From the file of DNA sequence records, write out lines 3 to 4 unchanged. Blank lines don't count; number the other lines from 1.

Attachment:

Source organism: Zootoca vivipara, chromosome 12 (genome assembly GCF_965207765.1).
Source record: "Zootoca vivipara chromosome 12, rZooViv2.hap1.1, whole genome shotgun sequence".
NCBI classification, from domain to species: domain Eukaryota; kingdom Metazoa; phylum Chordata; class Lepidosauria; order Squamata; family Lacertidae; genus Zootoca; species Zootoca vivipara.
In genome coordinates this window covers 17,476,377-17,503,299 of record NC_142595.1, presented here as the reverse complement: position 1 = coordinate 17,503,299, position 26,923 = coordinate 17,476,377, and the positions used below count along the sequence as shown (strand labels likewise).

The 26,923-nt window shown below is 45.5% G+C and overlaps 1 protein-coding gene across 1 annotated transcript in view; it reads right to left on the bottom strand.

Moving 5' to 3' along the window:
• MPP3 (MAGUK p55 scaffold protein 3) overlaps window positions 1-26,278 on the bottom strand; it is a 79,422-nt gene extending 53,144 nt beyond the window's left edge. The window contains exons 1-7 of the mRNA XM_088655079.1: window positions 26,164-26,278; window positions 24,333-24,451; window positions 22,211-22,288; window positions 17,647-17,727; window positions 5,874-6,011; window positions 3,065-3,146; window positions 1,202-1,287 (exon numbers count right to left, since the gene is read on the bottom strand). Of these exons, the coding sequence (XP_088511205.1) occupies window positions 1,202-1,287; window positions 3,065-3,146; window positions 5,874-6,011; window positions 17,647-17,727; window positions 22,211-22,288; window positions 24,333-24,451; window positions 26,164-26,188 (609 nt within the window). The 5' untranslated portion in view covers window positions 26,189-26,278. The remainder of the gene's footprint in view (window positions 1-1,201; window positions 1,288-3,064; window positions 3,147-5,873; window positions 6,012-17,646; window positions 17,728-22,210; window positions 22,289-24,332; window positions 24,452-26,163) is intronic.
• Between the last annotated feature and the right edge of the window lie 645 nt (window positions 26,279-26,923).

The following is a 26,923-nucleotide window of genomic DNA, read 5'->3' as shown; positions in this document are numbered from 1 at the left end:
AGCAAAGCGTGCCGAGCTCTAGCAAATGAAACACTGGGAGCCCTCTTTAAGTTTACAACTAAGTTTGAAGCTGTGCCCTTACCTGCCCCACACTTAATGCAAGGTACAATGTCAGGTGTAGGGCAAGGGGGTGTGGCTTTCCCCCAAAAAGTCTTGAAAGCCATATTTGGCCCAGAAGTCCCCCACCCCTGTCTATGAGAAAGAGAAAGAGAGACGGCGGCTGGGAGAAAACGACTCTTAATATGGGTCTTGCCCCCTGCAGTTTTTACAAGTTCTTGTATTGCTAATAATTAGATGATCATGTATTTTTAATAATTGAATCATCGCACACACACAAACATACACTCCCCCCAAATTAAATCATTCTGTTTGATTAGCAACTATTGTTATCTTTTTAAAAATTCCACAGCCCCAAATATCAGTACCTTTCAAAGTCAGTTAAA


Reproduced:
NCBI classification, from domain to species: domain Eukaryota; kingdom Metazoa; phylum Chordata; class Lepidosauria; order Squamata; family Lacertidae; genus Zootoca; species Zootoca vivipara.
In genome coordinates this window covers 17,476,377-17,503,299 of record NC_142595.1, presented here as the reverse complement: position 1 = coordinate 17,503,299, position 26,923 = coordinate 17,476,377, and the positions used below count along the sequence as shown (strand labels likewise).